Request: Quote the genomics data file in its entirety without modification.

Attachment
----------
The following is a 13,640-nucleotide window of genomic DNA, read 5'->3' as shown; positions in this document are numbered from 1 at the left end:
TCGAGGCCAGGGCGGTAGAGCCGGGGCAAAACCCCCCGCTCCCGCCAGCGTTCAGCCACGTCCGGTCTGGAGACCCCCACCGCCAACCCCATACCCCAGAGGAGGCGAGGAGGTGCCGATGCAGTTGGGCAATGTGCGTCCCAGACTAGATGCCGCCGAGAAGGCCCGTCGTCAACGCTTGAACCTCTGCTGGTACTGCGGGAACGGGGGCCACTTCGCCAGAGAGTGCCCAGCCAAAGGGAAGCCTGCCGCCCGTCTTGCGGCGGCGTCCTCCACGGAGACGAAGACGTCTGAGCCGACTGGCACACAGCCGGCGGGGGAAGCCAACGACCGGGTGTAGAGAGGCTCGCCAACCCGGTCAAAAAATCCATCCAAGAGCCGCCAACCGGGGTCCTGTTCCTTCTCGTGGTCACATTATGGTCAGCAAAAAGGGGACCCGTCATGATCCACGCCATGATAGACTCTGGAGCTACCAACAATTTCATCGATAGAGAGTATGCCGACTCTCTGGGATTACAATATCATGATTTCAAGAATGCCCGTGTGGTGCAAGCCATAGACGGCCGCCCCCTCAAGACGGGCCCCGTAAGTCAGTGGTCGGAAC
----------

The following is a 13,640-nucleotide window of genomic DNA, read 5'->3' as shown; positions in this document are numbered from 1 at the left end:
TCGAGGCCAGGGCGGTAGAGCCGGGGCAAAACCCCCCGCTCCCGCCAGCGTTCAGCCACGTCCGGTCTGGAGACCCCCACCGCCAACCCCATACCCCAGAGGAGGCGAGGAGGTGCCGATGCAGTTGGGCAATGTGCGTCCCAGACTAGATGCCGCCGAGAAGGCCCGTCGTCAACGCTTGAACCTCTGCTGGTACTGCGGGAACGGGGGCCACTTCGCCAGAGAGTGCCCAGCCAAAGGGAAGCCTGCCGCCCGTCTTGCGGCGGCGTCCTCCACGGAGACGAAGACGTCTGAGCCGACTGGCACACAGCCGGCGGGGGAAGCCAACGACCGGGTGTAGAGAGGCTCGCCAACCCGGTCAAAAAATCCATCCAAGAGCCGCCAACCGGGGTCCTGTTCCTTCTCGTGGTCACATTATGGTCAGCAAAAAGGGGACCCGTCATGATCCACGCCATGATAGACTCTGGAGCTACCAACAATTTCATCGATAGAGAGTATGCCGACTCTCTGGGATTACAATATCATGATTTCAAGAATGCCCGTGTGGTGCAAGCCATAGACGGCCGCCCCCTCAAGACGGGCCCCGTAAGTCAGTGGTCGGAAC